Mary Wollstonecraft is by any accounts a remarkable and versatile thinker. Long appreciated as an inspirational and visionary feminist, she was also a noted historian, travel writer, educator, novelist and activist. Only recently, however, is she being rediscovered as an important and innovative philosopher in her own right, and one who deserves to be studied and understood not only as a product of her time, or through the canon of male writers who influenced her, but firmly on her own terms.
Following the success of the One Day Symposium on Mary Wollstonecraft: Philosophy and Enlightenment held at Lund University last year as part of the Understanding Agency Research Programme, a second event has been organised that develops and extends its themes. (Podcasts of the papers given in Lund are available here).
The papers in this gathering explore Wollstonecraft’s ideas both in relation to other female writers of the period and as providing valuable insights into issues of contemporary political relevance such as the nature of rights and the accommodation of cultural diversity.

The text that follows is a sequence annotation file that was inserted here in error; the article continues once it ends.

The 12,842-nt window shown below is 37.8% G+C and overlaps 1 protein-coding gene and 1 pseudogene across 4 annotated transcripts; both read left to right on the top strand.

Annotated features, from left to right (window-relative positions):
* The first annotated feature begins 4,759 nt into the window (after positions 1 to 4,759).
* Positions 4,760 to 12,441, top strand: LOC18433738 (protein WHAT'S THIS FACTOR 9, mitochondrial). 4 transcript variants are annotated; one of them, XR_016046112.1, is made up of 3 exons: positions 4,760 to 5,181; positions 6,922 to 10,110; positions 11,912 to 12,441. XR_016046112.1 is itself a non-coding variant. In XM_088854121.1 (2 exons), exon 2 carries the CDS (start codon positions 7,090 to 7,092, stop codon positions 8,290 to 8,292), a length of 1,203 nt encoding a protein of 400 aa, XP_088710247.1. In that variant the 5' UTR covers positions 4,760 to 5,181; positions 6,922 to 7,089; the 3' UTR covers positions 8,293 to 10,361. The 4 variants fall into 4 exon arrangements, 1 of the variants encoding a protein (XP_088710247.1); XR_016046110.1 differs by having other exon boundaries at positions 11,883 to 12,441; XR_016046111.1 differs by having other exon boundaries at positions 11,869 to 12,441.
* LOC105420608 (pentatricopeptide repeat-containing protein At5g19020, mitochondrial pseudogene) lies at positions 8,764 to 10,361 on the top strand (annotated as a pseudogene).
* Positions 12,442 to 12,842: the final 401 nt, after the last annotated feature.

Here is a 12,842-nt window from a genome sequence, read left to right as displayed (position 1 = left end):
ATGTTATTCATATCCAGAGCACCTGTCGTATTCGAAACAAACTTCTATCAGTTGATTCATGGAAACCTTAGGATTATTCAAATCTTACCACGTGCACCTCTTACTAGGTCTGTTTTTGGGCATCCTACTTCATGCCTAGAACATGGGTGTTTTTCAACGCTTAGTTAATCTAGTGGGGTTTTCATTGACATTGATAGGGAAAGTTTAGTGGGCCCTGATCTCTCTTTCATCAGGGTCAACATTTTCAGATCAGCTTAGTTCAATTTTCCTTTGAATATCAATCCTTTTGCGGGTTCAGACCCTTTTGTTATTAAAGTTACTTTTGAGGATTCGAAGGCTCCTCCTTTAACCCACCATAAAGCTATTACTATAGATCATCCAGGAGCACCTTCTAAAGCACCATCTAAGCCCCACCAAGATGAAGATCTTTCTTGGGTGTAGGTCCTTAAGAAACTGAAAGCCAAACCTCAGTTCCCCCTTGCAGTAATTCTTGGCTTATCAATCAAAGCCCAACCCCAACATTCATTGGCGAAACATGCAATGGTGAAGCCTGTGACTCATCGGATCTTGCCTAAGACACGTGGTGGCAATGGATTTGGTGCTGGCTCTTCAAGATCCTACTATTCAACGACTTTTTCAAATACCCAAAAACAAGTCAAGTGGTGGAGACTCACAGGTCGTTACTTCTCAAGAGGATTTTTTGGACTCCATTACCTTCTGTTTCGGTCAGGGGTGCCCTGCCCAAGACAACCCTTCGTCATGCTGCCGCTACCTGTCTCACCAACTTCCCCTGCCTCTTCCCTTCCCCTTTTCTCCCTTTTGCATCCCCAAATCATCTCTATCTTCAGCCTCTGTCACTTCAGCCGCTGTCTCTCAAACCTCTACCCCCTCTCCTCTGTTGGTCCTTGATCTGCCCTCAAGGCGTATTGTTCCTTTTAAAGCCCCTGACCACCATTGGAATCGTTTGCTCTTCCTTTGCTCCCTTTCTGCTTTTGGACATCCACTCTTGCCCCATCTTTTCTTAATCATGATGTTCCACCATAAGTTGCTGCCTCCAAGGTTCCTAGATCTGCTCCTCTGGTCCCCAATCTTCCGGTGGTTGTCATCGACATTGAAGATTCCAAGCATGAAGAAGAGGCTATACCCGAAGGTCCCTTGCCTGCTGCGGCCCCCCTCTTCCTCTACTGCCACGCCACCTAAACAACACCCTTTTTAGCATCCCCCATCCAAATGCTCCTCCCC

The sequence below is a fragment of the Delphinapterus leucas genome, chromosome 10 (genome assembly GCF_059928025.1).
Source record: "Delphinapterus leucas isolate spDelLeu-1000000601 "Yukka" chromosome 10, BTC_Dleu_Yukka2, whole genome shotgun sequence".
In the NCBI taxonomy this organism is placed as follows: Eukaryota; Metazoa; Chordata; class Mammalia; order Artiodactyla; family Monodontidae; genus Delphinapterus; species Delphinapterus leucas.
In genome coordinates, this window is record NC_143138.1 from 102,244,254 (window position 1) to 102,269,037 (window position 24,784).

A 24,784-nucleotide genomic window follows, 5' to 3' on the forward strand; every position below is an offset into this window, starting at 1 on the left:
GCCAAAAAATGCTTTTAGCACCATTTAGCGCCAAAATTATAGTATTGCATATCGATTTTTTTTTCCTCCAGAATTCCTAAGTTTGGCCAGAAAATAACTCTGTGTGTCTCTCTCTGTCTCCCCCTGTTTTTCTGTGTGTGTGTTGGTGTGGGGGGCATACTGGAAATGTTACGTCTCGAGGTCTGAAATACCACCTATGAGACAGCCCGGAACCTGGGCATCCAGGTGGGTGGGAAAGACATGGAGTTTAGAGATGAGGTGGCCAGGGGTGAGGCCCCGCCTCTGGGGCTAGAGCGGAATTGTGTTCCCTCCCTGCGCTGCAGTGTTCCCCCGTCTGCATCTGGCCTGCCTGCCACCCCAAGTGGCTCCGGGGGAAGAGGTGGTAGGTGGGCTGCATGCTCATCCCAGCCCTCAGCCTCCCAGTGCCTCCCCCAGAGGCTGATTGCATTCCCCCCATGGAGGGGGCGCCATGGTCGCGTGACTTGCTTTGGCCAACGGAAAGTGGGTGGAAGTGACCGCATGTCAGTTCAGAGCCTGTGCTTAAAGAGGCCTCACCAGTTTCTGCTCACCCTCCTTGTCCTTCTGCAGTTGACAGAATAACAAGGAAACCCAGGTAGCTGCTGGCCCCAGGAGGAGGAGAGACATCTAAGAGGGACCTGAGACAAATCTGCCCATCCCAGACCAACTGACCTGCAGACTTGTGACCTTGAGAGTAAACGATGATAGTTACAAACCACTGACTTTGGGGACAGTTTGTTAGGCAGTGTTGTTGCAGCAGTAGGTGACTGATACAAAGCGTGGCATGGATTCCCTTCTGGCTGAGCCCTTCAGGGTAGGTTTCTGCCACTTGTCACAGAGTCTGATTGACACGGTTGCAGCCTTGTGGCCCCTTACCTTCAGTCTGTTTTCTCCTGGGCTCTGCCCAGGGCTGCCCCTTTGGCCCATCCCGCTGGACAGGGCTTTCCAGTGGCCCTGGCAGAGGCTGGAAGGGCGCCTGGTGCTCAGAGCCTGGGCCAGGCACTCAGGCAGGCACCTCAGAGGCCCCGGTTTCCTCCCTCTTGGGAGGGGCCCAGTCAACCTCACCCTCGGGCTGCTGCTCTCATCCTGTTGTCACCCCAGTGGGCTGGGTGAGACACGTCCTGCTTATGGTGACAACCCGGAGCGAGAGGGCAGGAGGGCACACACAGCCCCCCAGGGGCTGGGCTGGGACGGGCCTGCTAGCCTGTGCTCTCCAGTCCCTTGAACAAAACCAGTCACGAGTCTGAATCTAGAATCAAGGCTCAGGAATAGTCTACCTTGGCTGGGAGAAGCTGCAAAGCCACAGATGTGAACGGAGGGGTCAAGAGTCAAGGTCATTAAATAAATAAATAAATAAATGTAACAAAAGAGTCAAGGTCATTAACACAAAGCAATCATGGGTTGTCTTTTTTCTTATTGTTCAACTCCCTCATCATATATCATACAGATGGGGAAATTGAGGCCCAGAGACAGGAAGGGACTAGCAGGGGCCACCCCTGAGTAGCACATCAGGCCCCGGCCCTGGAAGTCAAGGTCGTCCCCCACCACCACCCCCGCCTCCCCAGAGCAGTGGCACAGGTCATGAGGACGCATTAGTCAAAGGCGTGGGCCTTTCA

Date: Thursday 30th May, 2013 (09.00 – 17.00)
Venue: Room B36, Main Building, Birkbeck College, University of London, Malet Street, WC1E 7HX
Keynote: Barbara Taylor (Queen Mary, University of London), “Wollstonecraft and Modern Philosophy”
Quentin Skinner (Queen Mary, University of London), “Wollstonecraft and Republicanism”
Speakers: Sandrine Berges (Bilkent University), “Mary Wollstonecraft and Sophie de Grouchy”
Alan Coffee (King’s College London), “Cultural Diversity and the Virtuous Republic”
Lena Halldenius (Lund University),”Wollstonecraft and Representation”
Susan James (Birkbeck, University of London), “Wollstonecraft and Rights”
Martina Reuter (Jyvaskyla University), “Wollstonecraft’s Criticism of Rousseau”
Sponsors: The Understanding Agency Research Programme, Uppsala and Lund Universities. Funded by the Bank of Sweden Tercentenary Foundation
Birkbeck Institute for the Humanities, Birkbeck College
The Mind Association
European Society for Early Modern Philosophy